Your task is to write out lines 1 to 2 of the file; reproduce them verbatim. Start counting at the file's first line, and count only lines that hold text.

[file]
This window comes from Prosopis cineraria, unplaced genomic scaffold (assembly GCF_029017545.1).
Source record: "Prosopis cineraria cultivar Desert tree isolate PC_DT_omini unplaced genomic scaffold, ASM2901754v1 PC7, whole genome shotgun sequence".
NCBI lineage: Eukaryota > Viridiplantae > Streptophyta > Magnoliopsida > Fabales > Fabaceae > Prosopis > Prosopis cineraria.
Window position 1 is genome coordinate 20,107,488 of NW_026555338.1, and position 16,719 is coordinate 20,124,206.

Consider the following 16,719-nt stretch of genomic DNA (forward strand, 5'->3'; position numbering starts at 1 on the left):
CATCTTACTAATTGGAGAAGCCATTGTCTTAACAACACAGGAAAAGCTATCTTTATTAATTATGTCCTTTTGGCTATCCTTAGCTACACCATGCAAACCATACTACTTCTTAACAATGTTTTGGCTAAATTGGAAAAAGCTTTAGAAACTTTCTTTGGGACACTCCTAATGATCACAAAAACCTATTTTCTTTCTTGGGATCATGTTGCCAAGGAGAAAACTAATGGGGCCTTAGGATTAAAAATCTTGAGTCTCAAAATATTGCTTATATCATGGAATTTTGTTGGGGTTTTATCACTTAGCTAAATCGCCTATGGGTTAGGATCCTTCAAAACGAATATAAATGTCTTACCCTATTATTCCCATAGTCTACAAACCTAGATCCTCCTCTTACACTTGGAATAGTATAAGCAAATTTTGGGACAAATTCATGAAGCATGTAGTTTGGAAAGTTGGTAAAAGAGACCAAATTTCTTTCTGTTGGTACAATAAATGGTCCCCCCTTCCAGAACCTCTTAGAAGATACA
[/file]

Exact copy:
This window comes from Prosopis cineraria, unplaced genomic scaffold (assembly GCF_029017545.1).
Source record: "Prosopis cineraria cultivar Desert tree isolate PC_DT_omini unplaced genomic scaffold, ASM2901754v1 PC7, whole genome shotgun sequence".